New firetruck, lieutenant ready to roll
By Jim Sullivan email@example.com Sep 17, 2018
Courtesy photo/Keith SullivanKelby Groder is sworn in as the Salisbury Fire Department’s first lieutenant by Town Clerk Mindy Morrison. Bryan Eaton
SALISBURY — A new squad truck sits at the Lafayette Road fire station with a recently promoted lieutenant who is ready to take it out on calls by the end of the month.
Fire Chief Scott Carrigan requested $50,000 to fund the first-year payment on a five-year lease/purchase of a new truck for his department. Voters at the spring Town Meeting approved the measure and a converted Ford F-550 that arrived at the station in August.
“It’s about changing the mindset and our culture,” Carrigan said. “We are looking at things objectively to determine how our mission could be best accomplished. Most full-sized fire engines pump about 1,500 gallons per minute. This smaller truck can do the same. It has less compartment space and less carrying capacity as far as weight goes, but it has the same pumping capacity as a larger engine.”
The smaller Squad 2 costs roughly $225,000 and according to Carrigan, it fits his department better than buying another, larger-engine truck.
“It costs less and is more maneuverable and can serve a number of different roles for us,” Carrigan said. “The majority of emergencies we respond to are medical and we are taking the full-sized engine on most of those runs right now. That causes a lot of wear and tear on the truck and we’re not using the vast majority of the equipment on it.”
Carrigan said Squad 2 can respond as a second fire apparatus as well.
“There’s always the potential that they will be out on a medical call and have to respond to a fire call,” Carrigan said. “(This truck) could connect to a hydrant and supply water to a fire. It could also go supply mutual aid to other communities for about a half, if not a third, of the cost of a larger vehicle.”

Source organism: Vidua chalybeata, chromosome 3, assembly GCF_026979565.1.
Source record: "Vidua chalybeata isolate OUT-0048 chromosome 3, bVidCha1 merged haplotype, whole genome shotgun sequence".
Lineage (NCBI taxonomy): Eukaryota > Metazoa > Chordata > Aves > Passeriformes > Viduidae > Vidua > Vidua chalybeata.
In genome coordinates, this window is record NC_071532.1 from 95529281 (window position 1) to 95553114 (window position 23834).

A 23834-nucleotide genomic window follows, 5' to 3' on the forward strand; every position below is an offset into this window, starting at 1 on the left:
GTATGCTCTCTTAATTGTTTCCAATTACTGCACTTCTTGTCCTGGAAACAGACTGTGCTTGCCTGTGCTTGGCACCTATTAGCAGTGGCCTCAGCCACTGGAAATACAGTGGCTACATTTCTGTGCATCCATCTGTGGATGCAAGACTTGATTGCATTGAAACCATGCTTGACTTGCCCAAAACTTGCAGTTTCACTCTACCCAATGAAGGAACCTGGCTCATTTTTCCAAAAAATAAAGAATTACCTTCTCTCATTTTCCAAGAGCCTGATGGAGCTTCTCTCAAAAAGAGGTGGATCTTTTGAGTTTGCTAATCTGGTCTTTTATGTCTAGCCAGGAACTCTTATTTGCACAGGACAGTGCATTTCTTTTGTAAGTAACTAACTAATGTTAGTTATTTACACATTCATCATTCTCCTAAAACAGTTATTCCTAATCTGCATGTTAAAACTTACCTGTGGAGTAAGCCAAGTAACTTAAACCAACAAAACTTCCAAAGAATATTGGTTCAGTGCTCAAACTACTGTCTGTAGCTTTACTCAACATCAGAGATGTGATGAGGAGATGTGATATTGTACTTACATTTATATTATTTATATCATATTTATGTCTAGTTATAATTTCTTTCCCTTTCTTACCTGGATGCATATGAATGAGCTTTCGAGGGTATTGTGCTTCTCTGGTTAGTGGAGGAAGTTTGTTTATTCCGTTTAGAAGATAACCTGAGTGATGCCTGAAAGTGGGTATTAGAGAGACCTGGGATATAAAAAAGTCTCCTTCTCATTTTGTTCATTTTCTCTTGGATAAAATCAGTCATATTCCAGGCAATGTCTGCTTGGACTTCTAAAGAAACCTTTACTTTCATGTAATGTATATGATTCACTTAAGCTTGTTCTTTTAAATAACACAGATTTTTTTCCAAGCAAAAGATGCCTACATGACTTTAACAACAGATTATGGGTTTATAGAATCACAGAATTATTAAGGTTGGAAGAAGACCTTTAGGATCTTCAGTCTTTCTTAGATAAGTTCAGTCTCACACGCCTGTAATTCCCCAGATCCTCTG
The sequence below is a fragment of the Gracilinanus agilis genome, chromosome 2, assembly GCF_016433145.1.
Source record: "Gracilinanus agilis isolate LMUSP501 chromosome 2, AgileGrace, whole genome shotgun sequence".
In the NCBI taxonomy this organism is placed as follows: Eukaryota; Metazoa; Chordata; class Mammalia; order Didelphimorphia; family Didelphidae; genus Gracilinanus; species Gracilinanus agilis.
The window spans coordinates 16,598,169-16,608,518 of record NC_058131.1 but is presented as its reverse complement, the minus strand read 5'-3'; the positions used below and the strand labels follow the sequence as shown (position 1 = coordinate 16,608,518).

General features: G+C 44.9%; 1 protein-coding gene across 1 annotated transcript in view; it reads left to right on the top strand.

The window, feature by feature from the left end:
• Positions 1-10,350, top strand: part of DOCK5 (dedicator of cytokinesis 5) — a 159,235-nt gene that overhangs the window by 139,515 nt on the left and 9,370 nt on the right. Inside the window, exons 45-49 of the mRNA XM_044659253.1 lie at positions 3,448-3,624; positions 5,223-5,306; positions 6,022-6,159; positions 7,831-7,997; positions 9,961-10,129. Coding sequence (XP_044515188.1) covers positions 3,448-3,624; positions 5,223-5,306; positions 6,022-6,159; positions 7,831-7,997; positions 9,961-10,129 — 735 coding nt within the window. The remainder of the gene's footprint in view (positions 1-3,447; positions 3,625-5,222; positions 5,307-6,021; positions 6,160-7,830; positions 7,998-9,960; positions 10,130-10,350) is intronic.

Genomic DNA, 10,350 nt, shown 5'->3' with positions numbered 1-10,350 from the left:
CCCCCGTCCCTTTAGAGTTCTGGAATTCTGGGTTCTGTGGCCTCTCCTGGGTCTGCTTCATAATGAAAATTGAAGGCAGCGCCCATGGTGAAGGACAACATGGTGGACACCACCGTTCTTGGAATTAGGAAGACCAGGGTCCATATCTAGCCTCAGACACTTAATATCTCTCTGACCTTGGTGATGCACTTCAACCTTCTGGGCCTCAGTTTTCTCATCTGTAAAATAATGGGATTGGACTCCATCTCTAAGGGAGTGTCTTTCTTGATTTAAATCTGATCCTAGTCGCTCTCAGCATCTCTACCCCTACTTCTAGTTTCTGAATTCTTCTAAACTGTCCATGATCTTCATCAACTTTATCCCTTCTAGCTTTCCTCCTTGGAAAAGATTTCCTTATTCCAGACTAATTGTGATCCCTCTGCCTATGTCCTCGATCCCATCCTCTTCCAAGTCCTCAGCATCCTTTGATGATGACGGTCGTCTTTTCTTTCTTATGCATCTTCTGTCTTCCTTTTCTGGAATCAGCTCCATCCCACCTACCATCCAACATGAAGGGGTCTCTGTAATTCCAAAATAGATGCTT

Carrigan said a smaller truck would also be more maneuverable in the beach area during peak season. The department plans on training with the vehicle before it hits the streets sometime in the next two weeks.
The new squad truck is the latest step in Carrigan’s goal to restructure the Fire Department after adding five full-time firefighters last year. Longtime firefighter Kelby Groder was sworn in as the department’s newest lieutenant Sept. 10 and is the first officer in Salisbury history to do so after passing a three-step examination.
“Previously, we had a system in place that was heavily based on seniority,” Carrigan said. “The officers we have now are doing a fine job but we are in a position to bring in a couple of new officers. The firefighters union and I and (Town Manager Neil Harrington) all agreed it was within our mutual interest to develop more of a competitive examination process that would be open to everyone, instead of just benefiting the person with the most seniority.”
The new lieutenant’s exam included a written section as well as oral components and an interview with Carrigan.
“We now have one full-time captain, one full-time lieutenant and one part-time lieutenant,” Carrigan said. “What we need is four full-time officers. So we have two full-time openings, one of which was filled by Groder. So there will be another promotion coming.”
Groder has worked full time for the department for 12 years and previously served six years in a part-time capacity.
“I am very pleased,” Carrigan said. “The firefighters have been very helpful with and very responsible to the changes. In fact, they have initiated some of these changes.”